Talking to a senior engineer the other day, I came across a line of code that looked something like this:

items.inject(0) { |perm, v| ( v | permissions[i] ) }

(PS this is gibberish ruby code I made up, don’t at me.)

When I looked at the line, I thought, OH, ruby uses pipe?!… is that what’s going on?

And that’s when I learned about Bitwise OR.

Bitwise OR

In ruby, we know OR operator to look like ||. when you see | you’re looking at a Bitwise OR operator, and what it’s comparing, is a value, bit by bit.

If we looked at a more simple example, we can walk through bitwise comparison step by step:

# want to know a number's binary representation?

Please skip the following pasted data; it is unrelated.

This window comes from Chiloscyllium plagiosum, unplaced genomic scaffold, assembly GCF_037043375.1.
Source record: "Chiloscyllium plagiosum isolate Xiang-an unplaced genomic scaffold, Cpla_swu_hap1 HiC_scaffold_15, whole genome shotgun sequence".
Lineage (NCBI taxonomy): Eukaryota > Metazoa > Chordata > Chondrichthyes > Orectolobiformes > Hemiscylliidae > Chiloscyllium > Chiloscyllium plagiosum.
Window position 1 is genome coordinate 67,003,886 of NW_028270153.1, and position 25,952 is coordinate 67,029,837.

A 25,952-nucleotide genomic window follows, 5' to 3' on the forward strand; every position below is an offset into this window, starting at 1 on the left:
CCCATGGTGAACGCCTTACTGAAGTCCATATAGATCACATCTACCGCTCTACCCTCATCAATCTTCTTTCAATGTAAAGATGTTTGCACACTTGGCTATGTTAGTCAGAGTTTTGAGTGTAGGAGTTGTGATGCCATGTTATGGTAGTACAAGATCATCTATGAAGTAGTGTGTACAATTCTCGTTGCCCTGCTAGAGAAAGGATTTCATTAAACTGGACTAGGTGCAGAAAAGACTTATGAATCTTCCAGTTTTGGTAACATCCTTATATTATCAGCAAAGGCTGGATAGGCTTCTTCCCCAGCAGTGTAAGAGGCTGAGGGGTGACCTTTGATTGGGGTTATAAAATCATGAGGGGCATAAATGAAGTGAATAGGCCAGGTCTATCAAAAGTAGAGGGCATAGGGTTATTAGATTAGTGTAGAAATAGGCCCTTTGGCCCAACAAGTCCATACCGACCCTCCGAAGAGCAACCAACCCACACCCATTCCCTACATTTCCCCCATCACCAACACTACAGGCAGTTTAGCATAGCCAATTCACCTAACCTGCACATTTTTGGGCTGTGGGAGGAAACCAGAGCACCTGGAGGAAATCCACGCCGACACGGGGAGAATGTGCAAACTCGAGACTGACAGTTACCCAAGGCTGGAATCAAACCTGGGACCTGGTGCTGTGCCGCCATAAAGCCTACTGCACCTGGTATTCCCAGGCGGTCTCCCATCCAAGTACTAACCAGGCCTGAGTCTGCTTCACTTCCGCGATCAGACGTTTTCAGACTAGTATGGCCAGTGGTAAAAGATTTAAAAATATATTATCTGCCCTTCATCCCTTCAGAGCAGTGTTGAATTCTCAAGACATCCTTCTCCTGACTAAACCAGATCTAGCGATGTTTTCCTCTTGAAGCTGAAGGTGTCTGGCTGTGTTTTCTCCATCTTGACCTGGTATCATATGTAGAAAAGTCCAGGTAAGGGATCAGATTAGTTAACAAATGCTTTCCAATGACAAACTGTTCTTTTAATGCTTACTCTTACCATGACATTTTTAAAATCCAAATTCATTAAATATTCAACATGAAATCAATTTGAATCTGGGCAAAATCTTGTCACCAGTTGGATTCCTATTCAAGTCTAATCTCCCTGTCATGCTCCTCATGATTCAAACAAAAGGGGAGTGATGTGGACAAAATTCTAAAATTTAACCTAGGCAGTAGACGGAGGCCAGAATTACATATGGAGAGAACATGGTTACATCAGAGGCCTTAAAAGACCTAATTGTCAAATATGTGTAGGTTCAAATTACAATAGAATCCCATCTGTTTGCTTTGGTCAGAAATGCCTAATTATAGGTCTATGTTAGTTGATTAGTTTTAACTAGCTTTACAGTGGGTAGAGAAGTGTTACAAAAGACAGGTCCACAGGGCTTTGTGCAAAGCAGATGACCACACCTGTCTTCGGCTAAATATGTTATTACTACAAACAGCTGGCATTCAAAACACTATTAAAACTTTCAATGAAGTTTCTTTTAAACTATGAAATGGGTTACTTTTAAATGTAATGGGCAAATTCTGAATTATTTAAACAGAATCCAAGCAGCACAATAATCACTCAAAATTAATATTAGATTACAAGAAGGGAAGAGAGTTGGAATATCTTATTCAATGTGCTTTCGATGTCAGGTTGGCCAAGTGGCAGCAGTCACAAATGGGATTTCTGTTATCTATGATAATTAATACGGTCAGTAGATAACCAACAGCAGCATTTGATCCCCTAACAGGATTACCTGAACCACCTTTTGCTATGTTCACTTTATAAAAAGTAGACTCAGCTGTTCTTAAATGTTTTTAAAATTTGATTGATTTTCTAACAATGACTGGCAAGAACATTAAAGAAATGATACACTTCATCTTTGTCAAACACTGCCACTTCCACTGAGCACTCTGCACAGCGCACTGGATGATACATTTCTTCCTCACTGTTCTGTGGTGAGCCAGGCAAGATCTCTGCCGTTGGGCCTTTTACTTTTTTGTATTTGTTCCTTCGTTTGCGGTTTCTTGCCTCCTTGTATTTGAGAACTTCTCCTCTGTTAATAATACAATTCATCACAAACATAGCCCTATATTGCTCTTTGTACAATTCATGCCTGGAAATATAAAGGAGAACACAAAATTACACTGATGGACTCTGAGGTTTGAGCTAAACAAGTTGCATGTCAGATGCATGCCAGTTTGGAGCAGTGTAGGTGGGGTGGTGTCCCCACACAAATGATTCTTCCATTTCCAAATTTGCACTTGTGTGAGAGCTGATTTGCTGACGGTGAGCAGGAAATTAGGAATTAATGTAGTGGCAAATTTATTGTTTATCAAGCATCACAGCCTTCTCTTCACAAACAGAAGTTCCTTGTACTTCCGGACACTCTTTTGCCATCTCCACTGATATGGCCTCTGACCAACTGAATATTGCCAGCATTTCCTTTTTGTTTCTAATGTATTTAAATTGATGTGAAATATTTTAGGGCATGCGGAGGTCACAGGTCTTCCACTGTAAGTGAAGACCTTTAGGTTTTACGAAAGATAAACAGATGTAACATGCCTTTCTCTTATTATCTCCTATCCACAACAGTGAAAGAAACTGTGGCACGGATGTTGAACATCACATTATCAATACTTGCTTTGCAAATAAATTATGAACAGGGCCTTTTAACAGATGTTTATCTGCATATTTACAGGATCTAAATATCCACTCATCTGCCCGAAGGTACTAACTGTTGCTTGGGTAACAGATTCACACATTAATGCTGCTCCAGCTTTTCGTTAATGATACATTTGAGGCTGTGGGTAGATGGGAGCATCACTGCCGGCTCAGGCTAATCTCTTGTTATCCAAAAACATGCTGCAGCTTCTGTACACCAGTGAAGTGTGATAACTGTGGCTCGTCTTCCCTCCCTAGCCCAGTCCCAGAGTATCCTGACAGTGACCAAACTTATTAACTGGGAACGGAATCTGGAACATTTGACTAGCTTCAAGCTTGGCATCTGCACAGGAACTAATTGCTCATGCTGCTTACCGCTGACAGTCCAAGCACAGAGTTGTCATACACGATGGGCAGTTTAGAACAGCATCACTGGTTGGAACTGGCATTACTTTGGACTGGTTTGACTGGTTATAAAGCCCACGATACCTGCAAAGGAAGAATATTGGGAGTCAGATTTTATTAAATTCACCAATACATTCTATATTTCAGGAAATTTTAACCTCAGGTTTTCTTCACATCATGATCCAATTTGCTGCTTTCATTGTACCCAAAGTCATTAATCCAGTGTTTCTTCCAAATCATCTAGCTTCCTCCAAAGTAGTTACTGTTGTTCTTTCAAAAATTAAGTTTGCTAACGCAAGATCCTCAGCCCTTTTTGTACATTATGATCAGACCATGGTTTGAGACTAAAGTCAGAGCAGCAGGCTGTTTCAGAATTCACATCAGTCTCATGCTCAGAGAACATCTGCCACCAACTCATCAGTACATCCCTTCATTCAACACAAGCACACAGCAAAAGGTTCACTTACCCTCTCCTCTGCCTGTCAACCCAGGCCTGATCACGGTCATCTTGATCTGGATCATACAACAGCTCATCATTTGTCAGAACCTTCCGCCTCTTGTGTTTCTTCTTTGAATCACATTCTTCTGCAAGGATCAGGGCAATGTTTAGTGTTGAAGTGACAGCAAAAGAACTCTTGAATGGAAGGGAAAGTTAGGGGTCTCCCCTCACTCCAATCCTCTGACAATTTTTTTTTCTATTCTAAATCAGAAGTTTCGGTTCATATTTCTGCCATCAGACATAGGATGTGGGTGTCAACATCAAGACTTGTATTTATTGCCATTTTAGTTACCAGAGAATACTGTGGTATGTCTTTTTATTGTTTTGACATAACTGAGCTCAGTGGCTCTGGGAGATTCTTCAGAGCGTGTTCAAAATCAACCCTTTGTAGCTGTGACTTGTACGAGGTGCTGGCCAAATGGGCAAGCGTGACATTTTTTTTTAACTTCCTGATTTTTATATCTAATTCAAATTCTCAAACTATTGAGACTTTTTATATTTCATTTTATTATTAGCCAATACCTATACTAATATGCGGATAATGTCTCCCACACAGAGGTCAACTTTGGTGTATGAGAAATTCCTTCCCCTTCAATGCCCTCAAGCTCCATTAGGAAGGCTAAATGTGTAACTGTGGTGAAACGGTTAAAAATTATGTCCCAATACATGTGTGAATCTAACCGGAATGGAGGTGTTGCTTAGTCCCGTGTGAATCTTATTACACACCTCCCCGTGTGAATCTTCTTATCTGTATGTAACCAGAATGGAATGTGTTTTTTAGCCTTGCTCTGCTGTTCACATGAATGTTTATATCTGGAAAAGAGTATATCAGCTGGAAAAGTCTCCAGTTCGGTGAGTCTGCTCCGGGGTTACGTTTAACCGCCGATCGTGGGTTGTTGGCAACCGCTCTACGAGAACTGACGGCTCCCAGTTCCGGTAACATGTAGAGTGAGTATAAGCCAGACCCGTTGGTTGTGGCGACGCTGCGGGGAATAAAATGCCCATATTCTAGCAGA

# use to_s and give a base as the arguement
12.to_s(2) #=> "1100"
9.to_s(2) #=> "1001"

# so, if we wanted to compare the binary representations of 12 and 9, the bitwise or operator will look at each bit (from right to left) and choose 1 if one or both bits are 1:

(12 | 9)

"1 1 0 0"
"1 0 0 1"
 1 1 0 1 # guess what number this is?

bhet, WHY?!

In the example I was reviewing with the senior engineer, we were looking at code dealing with permissions, which represented them as long, binary numbers to show whether a given person had the permission, er nah.

Another use case that keeps coming up is “flags” that represent state based on several conditions…

An interesting case I’d love to dive into someday is how it’s used to deal with colors, getting RGB values, and the like…

If you deal with a complicated set of IF THIS THEN THAT conditionals, maybe bitwise is worth using!